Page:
5 Things to Know Before You Start Lifting Weights
Chloe Gottschalk outlines 5 things she wished she knew before she started lifting weights in the video below. This outlines the common misconceptions about weight lifting for women and tips for getting started.
Weight lifting results after 1 month will vary from person to person, largely influenced by your body type and genetics.
Try not to compare yourself to others and focus on making sustainable improvements over time.
Create a fitness plan that works for you, and make sure it’s achievable.
Diet and exercise really do go hand in hand. It’s very hard to out-train a bad diet.
Your diet is your fuel… it will give you the energy you need for workouts, and give your muscles and body the nutrients and protein needed to build muscle.
Especially if you strive for a lean physique, your diet needs careful consideration.
As a general rule of thumb, diets with plenty of protein, veg, fruit and low levels of sugar, are going to support weight loss goals.
Lacey outlines how she lost weight without cardio in the video below. She attributes weight lifting, getting enough sleep and a good diet as the most important things.
Technique and Fitness Level
Your current fitness level and experience with gym equipment is also a consideration when trying to set expectations about weight lifting or strength training targets.
Exercises like deadlifts, require good technique, and this may take some practice.
Good technique is incredibly important in weight lifting and strength sports, so take your time and really ensure you feel comfortable with the movements before increasing the weight or resistance.
Recovery is a vital component to weight lifting.
Getting enough rest, sleep and caring for your muscles with mobility and stretching routines, will most certainly have an impact on your overall progression. Stretching helps to aid better range of motion in the joints too, which can help increase weight lifting performance.
Different training plans will include different approaches to recovery, but during a week you’ll likely have at least 2 or 3 days of pure rest, without lifting any weights.
It’s during these rest days that your muscles are able to repair and rest… helping to avoid injuries, which would set you back.
When you start lifting weights, you’ll also find you probably need more sleep too. You just need to listen to your body and ensure you give it the rest it needs.
Weight Lifting Program
Looking for an Effective Weight Lifting Program?
If you want a simple, affordable weight lifting program to follow, that is completely customized to your fitness level and available equipment, we’d recommend checking out Fitbod. After trying more than our fair share of fitness apps, that’s currently our top pick.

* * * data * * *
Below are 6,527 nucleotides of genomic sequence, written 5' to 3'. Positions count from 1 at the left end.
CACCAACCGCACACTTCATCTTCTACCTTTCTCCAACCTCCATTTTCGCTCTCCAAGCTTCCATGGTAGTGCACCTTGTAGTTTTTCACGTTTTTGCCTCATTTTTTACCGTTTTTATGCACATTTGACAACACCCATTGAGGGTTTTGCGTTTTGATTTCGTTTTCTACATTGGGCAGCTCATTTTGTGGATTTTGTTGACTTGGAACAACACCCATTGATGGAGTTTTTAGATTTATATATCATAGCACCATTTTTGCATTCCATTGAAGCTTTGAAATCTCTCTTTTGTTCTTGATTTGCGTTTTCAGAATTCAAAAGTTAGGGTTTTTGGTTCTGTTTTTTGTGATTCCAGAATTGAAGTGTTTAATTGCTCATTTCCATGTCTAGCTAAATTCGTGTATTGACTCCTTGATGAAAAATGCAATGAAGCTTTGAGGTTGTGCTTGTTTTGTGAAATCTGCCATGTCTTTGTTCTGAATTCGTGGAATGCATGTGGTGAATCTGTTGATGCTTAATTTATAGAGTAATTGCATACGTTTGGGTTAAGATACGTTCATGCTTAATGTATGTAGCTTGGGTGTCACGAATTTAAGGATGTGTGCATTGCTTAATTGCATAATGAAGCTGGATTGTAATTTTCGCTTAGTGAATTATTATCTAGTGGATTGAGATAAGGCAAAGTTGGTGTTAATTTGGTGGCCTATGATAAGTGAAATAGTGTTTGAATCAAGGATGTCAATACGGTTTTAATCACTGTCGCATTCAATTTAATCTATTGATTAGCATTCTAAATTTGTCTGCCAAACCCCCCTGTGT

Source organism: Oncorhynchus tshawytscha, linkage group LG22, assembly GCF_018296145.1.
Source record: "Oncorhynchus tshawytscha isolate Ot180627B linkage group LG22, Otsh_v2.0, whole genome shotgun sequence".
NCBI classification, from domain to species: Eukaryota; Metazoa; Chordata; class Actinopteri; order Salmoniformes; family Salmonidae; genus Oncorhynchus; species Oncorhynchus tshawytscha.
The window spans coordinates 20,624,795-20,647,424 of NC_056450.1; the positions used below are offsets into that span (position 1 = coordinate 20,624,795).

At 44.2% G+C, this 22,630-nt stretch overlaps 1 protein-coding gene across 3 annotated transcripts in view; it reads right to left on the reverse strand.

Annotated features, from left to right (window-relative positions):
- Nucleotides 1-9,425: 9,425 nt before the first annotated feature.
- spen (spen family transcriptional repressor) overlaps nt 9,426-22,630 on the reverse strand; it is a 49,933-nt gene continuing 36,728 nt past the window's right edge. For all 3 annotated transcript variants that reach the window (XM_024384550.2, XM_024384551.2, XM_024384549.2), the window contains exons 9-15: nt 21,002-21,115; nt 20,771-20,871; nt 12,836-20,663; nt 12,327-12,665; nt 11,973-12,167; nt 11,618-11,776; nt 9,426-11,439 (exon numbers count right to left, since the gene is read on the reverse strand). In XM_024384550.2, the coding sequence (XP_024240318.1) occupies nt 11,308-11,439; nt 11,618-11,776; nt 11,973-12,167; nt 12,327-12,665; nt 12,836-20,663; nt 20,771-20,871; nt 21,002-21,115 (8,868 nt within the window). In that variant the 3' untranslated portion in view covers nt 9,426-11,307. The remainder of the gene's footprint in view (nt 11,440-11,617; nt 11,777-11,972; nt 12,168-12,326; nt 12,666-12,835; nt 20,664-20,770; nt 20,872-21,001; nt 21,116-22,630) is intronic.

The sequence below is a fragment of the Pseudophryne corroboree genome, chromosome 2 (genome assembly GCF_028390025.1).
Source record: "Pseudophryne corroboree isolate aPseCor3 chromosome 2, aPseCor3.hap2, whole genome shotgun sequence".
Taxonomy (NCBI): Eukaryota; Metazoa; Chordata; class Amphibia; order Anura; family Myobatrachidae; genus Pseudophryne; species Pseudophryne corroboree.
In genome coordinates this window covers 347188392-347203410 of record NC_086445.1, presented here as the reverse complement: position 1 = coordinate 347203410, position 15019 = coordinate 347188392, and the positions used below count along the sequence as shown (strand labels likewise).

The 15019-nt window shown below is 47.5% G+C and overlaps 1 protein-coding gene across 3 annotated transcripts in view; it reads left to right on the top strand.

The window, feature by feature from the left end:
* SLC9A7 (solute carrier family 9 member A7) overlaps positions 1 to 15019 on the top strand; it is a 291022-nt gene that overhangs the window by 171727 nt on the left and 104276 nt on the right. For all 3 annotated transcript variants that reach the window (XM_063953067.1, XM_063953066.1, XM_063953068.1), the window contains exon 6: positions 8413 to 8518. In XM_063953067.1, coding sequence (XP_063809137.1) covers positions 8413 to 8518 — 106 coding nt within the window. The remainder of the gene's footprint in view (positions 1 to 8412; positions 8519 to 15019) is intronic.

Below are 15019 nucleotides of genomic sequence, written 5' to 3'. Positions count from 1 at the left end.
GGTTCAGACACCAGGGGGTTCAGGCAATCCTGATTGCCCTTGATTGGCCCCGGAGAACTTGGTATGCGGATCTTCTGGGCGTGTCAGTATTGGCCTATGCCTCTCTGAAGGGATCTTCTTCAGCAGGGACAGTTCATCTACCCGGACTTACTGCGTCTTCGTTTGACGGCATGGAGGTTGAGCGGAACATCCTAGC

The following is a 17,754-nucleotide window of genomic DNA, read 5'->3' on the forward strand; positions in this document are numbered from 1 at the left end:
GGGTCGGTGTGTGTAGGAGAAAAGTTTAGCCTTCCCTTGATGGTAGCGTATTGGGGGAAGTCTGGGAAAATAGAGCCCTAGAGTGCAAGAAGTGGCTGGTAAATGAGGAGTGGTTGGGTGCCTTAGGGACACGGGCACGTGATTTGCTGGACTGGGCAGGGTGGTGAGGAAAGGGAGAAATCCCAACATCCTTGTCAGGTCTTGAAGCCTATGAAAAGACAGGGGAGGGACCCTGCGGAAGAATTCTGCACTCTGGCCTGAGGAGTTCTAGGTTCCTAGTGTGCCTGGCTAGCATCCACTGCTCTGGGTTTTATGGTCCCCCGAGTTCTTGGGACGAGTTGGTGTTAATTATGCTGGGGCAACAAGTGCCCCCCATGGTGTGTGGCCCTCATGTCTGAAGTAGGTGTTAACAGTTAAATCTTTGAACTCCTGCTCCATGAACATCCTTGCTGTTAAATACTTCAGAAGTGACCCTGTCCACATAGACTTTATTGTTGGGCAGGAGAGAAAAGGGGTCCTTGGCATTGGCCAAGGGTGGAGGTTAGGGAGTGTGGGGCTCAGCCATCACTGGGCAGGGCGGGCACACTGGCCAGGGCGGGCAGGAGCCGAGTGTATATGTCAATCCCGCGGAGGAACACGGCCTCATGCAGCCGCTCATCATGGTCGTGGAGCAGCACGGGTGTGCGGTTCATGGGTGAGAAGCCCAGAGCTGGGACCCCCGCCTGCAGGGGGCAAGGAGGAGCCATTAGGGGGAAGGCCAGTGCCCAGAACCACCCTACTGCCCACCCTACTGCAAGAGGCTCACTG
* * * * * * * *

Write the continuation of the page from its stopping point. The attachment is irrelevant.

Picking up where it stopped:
It’s very easy to go through the motions for 1 month, or even longer… and get disheartened by the lack of progress. But ultimately, you need to push yourself if you want to see results.
If you’re not breaking a sweat at all, chances are you could have probably pushed yourself further during the workout.
Using a personal trainer or a training buddy is a great way to naturally boost intensity.
How fast can a woman get results by lifting weights?
Ultimately, this really depends on what “results” you are aiming for. The release of feel-good endorphins will be felt after the very first workout, but losing weight or increasing muscular definition will take longer (depending on factors like workout intensity, genetics, fitness level and programming).
After lifting weights consistently for a month you’ll start to feel and see improvements. By the end of month two, these improvements will often start to be very visible.
But you need to maintain your efforts to maintain the results.
Weight lifting vs cardio
A healthy, well-balanced fitness plan should include both resistance training (like weight lifting) and cardio. There’s no reason to choose one over the other… you’ll benefit from both.
How much weight can you lose in a month lifting weights?
This really depends so much on your starting weight, your genetics, exercise plan and your diet.
Does lifting weights burn belly fat?
Yes. Since lifting weights helps to swap fat for muscle, and muscle helps to burn more calories than fat does, weight lifting helps to burn belly fat. Exercises that focus on the abs and obliques (check out this guide on obliques crunches) can also help tone the stomach too.
Weight lifting, or any form of strength training more specifically, is a great addition to any fitness routine.
Although women often have doubts, the benefits are substantial and consequently, it’s worth giving a go. Just start with very light weights and ensure you follow correct form.
Within a month, you’ll likely already see significant improvements in your strength and body, and this should hopefully inspire you to keep it up.